Monday, June 18, 2007

Breath of Life

So I have bronchitis again. This is maybe the seventh time I've had it since last spring. Add that to the fact that I have only 1.5 lungs, and a severe case of chronic asthma, and that I live in a city with almost daily smog alerts, and you see the dilemma I face: I cannot breathe, ever. Coming home from the doctor's office I started thinking abstractly about my problem. Breath is roughly equivalent to life, and thus I am almost incapable of sustaining my own life through natural means. It's kind of scary to think that in any other period in history I would have died at least 150 times before now. Modern science may be keeping me alive, but is that a good thing? Will I pass this problem on to my children? How long will a plant survive without leaves for photosynthesis? How long will a toothless old lion get his food chewed for him?

Then I started thinking in economic terms. How much does it actually cost to keep me alive? With my 3 major surgeries, lifelong medical studies, and daily medication, my total bill must be well into the tens, or even hundreds of thousands of dollars (thank God I live in a country with free health care, and am lucky enough to have limited health benefits). On top of that, how much money have I lost from missing days at work due to illness? That's gotta be a pretty high number as well. Is it possible to put a price tag on your health, and if so, what exactly does that mean?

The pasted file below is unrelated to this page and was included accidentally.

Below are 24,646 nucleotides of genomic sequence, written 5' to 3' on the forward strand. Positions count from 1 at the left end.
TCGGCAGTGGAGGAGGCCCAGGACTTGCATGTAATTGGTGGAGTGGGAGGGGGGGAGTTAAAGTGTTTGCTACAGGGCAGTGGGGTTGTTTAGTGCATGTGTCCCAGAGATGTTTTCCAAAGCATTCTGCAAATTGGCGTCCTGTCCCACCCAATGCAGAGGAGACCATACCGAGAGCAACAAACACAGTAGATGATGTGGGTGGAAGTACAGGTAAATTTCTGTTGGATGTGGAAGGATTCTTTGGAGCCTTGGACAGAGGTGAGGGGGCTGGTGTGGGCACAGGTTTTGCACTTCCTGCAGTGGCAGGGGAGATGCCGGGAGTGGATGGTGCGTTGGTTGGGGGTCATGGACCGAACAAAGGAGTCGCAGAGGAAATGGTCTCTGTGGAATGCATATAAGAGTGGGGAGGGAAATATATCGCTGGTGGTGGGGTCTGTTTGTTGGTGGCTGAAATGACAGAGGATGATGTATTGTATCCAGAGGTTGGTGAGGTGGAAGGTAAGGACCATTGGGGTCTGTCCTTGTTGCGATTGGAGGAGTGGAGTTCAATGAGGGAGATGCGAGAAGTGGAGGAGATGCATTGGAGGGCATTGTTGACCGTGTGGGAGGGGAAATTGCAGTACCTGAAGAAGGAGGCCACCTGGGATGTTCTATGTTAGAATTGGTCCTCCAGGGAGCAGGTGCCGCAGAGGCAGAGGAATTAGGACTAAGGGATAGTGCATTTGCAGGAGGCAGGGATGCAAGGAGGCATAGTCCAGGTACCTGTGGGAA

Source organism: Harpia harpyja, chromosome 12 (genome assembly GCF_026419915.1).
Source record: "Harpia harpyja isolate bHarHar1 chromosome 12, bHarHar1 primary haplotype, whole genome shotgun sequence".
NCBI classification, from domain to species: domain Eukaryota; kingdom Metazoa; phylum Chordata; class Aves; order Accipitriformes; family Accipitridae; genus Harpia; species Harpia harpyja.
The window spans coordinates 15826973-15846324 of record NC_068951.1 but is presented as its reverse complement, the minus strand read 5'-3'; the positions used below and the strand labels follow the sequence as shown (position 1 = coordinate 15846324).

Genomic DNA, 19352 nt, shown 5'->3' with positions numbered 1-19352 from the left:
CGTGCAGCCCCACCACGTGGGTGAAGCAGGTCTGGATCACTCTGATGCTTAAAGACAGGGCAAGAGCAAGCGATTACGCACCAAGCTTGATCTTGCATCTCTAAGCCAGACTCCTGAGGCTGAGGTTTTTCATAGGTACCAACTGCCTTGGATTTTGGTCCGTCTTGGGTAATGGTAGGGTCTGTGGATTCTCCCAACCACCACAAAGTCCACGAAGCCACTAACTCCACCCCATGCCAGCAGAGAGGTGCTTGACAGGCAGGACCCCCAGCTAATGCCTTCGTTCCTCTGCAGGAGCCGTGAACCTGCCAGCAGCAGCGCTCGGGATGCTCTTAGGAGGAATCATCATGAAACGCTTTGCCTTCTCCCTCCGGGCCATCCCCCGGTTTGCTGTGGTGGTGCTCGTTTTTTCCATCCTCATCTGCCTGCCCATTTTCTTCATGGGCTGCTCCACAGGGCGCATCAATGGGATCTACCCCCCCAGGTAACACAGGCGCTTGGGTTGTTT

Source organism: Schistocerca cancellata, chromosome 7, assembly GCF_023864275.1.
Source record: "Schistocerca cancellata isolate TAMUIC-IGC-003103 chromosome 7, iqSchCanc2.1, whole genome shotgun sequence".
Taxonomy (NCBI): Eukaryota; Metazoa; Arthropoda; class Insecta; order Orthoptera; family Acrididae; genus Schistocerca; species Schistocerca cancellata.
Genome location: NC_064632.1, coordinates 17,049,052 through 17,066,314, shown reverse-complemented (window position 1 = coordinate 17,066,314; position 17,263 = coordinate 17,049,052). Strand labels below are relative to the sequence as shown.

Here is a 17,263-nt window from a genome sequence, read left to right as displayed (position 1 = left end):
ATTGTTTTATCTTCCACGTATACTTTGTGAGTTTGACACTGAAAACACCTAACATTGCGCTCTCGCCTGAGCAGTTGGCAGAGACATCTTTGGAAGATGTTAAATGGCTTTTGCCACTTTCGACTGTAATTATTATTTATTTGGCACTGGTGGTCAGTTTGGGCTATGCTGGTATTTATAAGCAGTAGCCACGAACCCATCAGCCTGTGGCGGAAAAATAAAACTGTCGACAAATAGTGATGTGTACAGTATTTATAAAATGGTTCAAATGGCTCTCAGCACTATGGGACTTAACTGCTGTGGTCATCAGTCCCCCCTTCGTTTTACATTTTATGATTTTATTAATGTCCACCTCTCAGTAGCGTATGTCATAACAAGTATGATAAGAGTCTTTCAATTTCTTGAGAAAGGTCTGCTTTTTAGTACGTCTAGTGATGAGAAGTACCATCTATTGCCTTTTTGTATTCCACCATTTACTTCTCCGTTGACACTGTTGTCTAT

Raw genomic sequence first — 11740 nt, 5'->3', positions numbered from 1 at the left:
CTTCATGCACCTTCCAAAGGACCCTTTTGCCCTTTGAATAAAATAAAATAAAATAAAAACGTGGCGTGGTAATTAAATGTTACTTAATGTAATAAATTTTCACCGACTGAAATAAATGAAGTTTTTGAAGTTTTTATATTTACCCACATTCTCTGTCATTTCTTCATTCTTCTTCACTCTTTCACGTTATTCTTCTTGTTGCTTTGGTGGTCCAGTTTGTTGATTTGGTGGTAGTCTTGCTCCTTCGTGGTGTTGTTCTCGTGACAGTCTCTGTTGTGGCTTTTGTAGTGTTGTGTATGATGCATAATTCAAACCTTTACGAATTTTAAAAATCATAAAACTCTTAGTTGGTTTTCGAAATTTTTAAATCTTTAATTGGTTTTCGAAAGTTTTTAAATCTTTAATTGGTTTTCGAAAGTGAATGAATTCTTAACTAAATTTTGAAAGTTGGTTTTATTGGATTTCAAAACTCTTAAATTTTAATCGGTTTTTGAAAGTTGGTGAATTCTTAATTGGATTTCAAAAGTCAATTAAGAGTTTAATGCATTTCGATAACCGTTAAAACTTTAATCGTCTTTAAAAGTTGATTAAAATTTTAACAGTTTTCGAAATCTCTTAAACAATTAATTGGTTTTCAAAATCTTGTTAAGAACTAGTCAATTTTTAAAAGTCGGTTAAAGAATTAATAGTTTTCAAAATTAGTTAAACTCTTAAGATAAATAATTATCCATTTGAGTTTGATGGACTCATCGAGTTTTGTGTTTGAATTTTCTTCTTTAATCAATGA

Finally, I started thinking about civilization in general. The switch from a nomadic lifestyle to a settled one has been the most destructive event in the history of human health. Not only are cities dirty and stressful, but large populations living in close quarters are exactly the conditions that major diseases need to flourish. Black Death anyone? Or influenza? Does this mean that I am actually a product of civilization? If so, are the glories of civilization worth bad health sometimes? Without cities we would not have achieved any of the cultural or scientific advances that mankind has created. Is bad breathing the cost of a Michelangelo, a Beethoven, an Einstein or a Voltaire? When I look at it this way, I don't really feel all that bad. At least I am a part of something greater than myself, and maybe a lack of air is what I pay for that reward. Maybe everyone has a price to pay, and mine just seems worse to me because it is my own.

In any case, there is a single -yet stereotypical- image that comforts me. Whenever I think of my health problems, I always imagine a sickly scholar, probably a monk, relentlessly copying manuscripts by candlelight in a cold room. These men who saved western culture from the flames and the darkness often suffered as I do. Well, maybe I'm in good company. Ciao for now...and remember to breathe deeply. Enjoy it, because some of us can't.

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